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December 2014 Drought News Release Archive

Initial State Water Project Allocation Set at 10 Percent

December 1, 2014 - The Department of Water Resources (DWR) today announced an initial allocation of 10 percent for the customers of the State Water Project. Depending upon the volume of rain and snow that reaches California this winter that initial allocation may be increased. Should dry conditions return, DWR may reallocate State Water Project supplies to meet critical human health and safety needs. Improved precipitation forecasts this week allow DWR to set the initial allocation for 2015 at 10 percent, up from the five percent allocation SWP customers got this year.
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DWR: Updated Report: Groundwater Resources Depleted By Drought

December 2, 2014 - Following one of the driest years on record when groundwater resources have provided an increasing percentage of California’s water supply, the Department of Water Resources (DWR) today released an updated report on groundwater basins that details groundwater level changes, potential water shortages, land subsidence, farmland fallowing and gaps in groundwater monitoring.
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State Water Board Reports Decline In Urban Water Conservation Rates In October, But Total Urban Water Production Rates Down

December 2, 2014 - After leveling off in September, statewide residential water conservation receded in October to just a 6.7 percent reduction in year-over-year water use. In the most recent survey of nearly 400 urban water retailers, the State Water Resources Control Board (State Water Board) learned that while residential water use per person continues to decline this year, the rate at which water conservation has been occurring in each community compared to water use last year declined for the second straight month.
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Brown Administration Opposes Federal Drought Legislation

December 9, 2014 - Writing on behalf of the State of California, California Natural Resources Agency Secretary John Laird today issued a formal opposition letter to HR5781: “Coming off a year where more progress has been made on water policy in California than any time in recent years – with broad support evident in the electorate for this strategy – this is no time to reignite water wars, move water policy back into the courts, and try to pit one part of the state against another. For this reason, the administration opposes HR5781. Our collective energies should be devoted to a long-term solution for California’s water needs in a way that rewards working together as opposed to dividing interests, just as the successful campaign for the water bond recently did. We stand ready to work with the supporters and opponents of HR5781 to that end.”
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Federal, State Agencies Plan Drought Operations for 2015

December 12, 2014 - This week brings sorely needed and significant precipitation to California. But similar levels of rain and snow would have to fall consistently throughout this winter and spring for the state to begin to recover from extreme drought conditions. In preparation for a fourth year of drought, the directors of five federal and state agencies primarily involved in operating and regulating California’s two biggest water projects, the federal Central Valley Project and the State Water Project, together have developed a strategy for potential implementation. State and federal agencies have developed a plan for 2015 operations and a summary of key lessons learned during 2014 in managing this extreme drought.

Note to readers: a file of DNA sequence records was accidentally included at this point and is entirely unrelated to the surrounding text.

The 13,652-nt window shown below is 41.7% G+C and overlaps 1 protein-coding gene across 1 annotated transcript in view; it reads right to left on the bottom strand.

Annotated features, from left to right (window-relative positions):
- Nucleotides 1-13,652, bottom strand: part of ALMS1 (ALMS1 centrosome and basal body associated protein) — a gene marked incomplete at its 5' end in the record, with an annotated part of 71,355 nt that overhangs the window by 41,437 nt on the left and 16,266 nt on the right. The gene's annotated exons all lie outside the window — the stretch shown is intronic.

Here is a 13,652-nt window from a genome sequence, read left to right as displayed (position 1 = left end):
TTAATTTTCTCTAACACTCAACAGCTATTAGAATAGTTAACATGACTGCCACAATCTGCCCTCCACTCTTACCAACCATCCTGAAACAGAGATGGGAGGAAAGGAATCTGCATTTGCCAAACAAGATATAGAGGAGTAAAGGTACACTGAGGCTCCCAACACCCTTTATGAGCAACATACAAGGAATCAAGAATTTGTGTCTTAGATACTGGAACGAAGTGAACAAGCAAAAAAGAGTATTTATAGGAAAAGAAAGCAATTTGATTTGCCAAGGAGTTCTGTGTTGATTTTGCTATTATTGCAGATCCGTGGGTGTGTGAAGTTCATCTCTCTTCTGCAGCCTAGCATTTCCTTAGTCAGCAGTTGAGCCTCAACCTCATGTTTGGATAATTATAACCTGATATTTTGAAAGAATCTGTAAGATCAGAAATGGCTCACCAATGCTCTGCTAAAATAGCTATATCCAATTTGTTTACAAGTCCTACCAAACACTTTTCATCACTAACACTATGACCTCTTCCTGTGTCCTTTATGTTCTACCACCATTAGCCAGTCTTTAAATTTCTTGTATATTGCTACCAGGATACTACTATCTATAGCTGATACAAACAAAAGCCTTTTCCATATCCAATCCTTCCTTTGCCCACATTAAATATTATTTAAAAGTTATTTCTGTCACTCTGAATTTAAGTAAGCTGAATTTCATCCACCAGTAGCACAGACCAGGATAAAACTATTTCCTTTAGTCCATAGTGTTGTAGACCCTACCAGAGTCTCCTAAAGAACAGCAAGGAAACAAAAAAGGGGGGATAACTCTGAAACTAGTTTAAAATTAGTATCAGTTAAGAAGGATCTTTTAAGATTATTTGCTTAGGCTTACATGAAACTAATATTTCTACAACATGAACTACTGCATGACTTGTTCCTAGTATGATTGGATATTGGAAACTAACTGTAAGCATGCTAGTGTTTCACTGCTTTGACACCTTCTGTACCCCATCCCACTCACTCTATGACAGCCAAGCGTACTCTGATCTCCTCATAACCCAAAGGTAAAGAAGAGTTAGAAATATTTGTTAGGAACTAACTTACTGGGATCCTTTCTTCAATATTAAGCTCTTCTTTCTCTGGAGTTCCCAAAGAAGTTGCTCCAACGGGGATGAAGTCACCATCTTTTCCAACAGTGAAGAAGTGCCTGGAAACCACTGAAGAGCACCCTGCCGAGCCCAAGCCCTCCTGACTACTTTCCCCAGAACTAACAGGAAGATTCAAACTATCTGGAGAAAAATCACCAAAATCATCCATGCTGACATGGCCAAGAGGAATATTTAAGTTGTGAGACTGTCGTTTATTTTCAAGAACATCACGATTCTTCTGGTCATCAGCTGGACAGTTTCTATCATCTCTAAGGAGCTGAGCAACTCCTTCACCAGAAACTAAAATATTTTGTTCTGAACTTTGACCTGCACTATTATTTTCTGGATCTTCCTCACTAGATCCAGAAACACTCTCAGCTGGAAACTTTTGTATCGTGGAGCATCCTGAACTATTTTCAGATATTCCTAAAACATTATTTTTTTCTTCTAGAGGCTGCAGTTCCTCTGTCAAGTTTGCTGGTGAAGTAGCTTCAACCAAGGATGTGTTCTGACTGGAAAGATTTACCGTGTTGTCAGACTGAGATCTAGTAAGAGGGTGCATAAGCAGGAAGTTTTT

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CDFW Completes Drought Related Restoration Project at Lindsey Slough, Solano County

December 19, 2014 - The California Department of Fish and Wildlife (CDFW) recently completed an important watershed project for the benefit of fish and wildlife impacted by the state's historic drought. The Lindsey Slough Restoration Project in Solano County was completed at Calhoun Cut Ecological Reserve in November. The entire project included excavation and placement of fill at the historic Lindsey Slough to reestablish tidal connection to the historic marsh and channel system and enhance existing marsh habitat and associated vernal pools and grassland.
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Survey Finds More Snow in Mountains, but Water Content Is Still Far Below Average for Date

December 30, 2014 - The first manual snow survey of the Sierra snowpack this winter found more snow than last year at this time, but the snow water equivalent as measured statewide remains far below average for this date. The Department of Water Resources (DWR) conducted the survey today about 90 miles east of Sacramento on a plot along Highway 50 near Echo Summit. Snow covered the ground there to a depth of 21.3 inches, according to DWR’s Frank Gehrke, chief of the California Cooperative Snow Surveys Program who conducted the survey. The snow water equivalent was 4 inches at that particular snow course, or 33 percent of average. Statewide, 105 electronic sensors in the Sierra detected a snow water equivalent of 4.8 inches, 50 percent of the multi-year average for December 30. That compares favorably with last Winter’s first survey, when the snow water equivalent statewide was only 20 percent of normal, which tied with 2012 as the driest readings on record.
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